Jeez Louise, I’ve got to try to write down what I did today before I forget. I had a package (just under 2 pounds) of beef back ribs which I bought for a song from the clearance bin at Safeway. These are not baby back ribs by any stretch of the imagination. The bones are large, they are fatty and have some gristly material too.
I’ve been having so much fun with Fuchsia Dunlop’s “Revolutionary Chinese Cookbook,” that I thought and thought about how I could make up a Chinese inspired way to braise the ribs. It took some doing and involved improvising from beginning to end. There were 4 ribs in the package. Therefore they are nearly ½ pound each, though most of the weight is bone.
The one new ingredient I opened a can of today is sweet bean paste. Fuchsia says it’s reminiscent of Hoisin sauce. It is in a way, but it is sweeter and less salty I think. Ideally I would have used beef broth, but what I had on hand was about 2 ½ cups of fresh chicken stock from pressure cooking a chicken for the dogs day before yesterday.
Bear in mind that, as usual, I didn’t measure anything. As you doctor the liquid and turn it into a quasi barbeque sauce, taste it. It should have the earthy saltiness of the fermented beans, the right (according to your palate) hint of sweet bean paste, and just a little sweetness from the sugar.
I had no idea how long to cook the ribs for, or at what temperature. So yours truly just made it up. I wish I had some Sichuan pepper but didn’t have time to make a special trip for it. Hence the black pepper corns. Here’s how it went.
Chinese braised beef back ribs
4 large back ribs
2 tbsp peanut oil
8 salted red chiles
10 whole black peppercorns
1 ½ tbsp fermented black beans
2 tsp sweet bean paste
1 tbsp sugar
Preheat the oven to 275°.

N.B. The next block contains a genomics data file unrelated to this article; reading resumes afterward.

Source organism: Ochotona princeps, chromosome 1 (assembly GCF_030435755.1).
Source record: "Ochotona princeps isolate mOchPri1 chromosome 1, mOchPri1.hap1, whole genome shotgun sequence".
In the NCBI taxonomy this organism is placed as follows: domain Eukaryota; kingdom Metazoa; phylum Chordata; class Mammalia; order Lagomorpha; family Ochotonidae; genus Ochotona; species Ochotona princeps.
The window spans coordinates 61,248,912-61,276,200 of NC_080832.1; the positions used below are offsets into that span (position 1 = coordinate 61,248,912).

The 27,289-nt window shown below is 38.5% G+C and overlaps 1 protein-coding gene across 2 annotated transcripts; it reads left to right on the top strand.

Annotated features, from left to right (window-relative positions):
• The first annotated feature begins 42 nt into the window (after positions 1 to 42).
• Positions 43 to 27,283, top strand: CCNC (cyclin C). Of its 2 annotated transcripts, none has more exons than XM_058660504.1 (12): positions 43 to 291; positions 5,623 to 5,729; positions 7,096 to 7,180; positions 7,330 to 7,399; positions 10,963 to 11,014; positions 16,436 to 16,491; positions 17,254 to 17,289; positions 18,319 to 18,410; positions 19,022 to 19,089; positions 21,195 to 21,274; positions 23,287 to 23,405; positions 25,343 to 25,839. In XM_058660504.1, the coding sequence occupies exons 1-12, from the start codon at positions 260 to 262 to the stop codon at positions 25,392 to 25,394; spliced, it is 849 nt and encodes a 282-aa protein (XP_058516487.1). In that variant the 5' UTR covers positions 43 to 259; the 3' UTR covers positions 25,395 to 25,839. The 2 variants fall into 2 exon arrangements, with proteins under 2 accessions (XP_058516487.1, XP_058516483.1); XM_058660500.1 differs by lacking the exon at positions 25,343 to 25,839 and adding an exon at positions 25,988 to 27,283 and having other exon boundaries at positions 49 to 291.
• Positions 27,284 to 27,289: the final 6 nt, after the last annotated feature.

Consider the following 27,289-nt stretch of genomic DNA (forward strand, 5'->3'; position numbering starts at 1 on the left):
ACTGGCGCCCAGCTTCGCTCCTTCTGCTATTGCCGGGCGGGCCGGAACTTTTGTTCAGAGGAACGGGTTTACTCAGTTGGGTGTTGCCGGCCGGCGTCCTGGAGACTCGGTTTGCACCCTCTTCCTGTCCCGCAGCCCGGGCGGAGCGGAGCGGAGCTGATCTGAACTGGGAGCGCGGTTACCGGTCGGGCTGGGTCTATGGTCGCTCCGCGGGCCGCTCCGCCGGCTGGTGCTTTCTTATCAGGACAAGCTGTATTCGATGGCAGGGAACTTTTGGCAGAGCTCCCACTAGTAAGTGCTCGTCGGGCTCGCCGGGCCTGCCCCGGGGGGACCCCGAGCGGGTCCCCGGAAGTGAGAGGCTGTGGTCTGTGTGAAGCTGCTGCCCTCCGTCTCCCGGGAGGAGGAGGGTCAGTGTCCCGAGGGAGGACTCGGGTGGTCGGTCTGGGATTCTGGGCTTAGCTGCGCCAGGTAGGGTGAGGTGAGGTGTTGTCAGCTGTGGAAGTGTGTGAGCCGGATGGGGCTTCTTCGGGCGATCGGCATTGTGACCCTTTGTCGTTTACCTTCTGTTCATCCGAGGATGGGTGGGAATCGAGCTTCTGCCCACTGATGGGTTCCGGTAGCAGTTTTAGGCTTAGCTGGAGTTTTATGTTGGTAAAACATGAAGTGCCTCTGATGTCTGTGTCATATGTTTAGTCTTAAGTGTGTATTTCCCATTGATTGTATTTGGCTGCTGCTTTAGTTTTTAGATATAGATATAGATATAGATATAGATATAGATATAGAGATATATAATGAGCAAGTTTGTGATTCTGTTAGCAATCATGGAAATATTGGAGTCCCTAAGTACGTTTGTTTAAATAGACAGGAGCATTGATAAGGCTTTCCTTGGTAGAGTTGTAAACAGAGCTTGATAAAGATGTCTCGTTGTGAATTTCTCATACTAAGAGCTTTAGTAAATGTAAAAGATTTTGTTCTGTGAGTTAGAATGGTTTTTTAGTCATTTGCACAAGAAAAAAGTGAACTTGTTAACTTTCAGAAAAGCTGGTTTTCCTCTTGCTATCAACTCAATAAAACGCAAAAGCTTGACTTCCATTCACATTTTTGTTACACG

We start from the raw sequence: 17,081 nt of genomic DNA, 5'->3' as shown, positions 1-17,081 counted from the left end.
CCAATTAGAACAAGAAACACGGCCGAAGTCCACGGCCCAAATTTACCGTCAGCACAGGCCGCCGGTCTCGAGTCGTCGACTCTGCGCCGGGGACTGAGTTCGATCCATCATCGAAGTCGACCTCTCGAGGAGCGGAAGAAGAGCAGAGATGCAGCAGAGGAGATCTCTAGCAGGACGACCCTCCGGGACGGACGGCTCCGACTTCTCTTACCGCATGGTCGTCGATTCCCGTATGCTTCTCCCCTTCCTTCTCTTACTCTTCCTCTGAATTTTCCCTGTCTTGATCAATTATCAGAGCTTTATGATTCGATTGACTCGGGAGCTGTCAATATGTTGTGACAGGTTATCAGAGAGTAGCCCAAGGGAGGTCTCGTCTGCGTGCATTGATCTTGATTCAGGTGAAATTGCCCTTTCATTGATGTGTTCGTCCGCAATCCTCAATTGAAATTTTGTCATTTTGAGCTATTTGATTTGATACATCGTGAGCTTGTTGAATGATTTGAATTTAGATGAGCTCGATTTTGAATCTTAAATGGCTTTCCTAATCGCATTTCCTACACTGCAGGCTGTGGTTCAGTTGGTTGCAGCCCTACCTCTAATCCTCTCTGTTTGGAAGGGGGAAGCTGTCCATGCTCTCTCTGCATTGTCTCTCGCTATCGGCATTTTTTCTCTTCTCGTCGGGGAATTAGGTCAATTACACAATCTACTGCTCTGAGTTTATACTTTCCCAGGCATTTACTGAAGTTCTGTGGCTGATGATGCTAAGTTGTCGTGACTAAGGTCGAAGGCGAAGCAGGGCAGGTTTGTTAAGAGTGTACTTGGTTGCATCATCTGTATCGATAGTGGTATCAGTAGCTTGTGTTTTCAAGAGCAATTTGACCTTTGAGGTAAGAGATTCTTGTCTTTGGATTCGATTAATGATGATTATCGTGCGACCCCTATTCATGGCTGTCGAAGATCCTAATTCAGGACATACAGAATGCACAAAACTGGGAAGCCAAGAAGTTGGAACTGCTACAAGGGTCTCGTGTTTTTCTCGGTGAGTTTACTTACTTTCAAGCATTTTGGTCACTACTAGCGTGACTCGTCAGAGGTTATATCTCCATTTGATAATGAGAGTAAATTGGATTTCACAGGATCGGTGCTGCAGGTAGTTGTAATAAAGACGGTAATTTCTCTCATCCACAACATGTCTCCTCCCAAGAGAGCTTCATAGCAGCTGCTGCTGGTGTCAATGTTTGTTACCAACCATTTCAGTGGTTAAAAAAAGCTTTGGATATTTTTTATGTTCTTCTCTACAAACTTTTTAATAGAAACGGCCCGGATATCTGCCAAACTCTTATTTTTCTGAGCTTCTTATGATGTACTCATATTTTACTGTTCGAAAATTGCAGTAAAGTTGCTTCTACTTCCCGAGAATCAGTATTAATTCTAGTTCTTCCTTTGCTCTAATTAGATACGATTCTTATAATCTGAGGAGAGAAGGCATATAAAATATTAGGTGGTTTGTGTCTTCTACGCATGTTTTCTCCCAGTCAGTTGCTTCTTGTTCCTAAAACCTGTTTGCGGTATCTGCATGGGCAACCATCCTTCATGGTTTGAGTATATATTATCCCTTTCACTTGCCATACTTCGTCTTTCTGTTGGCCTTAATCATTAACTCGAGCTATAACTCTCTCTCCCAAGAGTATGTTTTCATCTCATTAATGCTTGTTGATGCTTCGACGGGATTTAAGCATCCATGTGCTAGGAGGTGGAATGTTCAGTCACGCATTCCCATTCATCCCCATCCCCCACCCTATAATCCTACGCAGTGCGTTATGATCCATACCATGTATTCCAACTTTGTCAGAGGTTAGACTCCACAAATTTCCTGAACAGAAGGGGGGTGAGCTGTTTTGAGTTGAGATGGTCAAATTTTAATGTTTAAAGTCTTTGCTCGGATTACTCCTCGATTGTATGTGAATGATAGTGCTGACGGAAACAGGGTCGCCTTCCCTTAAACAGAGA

In a cast iron or other heavy pot, heat the oil until a flick of water into it pops. Brown the ribs on all sides until well colored, about 2-3 minutes per side. Slice the chiles open on one side. Add 1 cup chicken stock, the chiles, peppercorns and 1 tbsp fermented beans to the pot. Bring to a boil.
Transfer the pot to the oven and braise for 3 hours, turning the ribs every 45 minutes or so. If the stock disappears too quickly, add more.
Put the pot back on a burner. Add another cup of stock and bring to a boil. Remove the ribs to a baking dish and set aside. Increase the oven temperature to 350°.
Strain the braising liquid and discard the solids. Put the liquid into a saucepan. Mash ½ tbsp fermented beans and add them along with the bean paste and the sugar. Dissolve 2 tbsp cornstarch in enough cold water to make a slurry. Stir in ½ of it and wait to see how much it thickens. You want this sauce to be thick enough to stick to the ribs. Add more cornstarch as needed.
Brush the ribs all over with the sauce. Put them in the oven uncovered for 30 minutes, turning and rebasting them after 15 minutes. Let the ribs stand until cool enough to pick up with your fingers.
Save the remaining sauce for another special treat coming soon to a blog near you.
The meat was ready to fall off the bones and the flavor was distinct and delicious and about as far from an American style barbecue as you can get. But then that was the idea after all.
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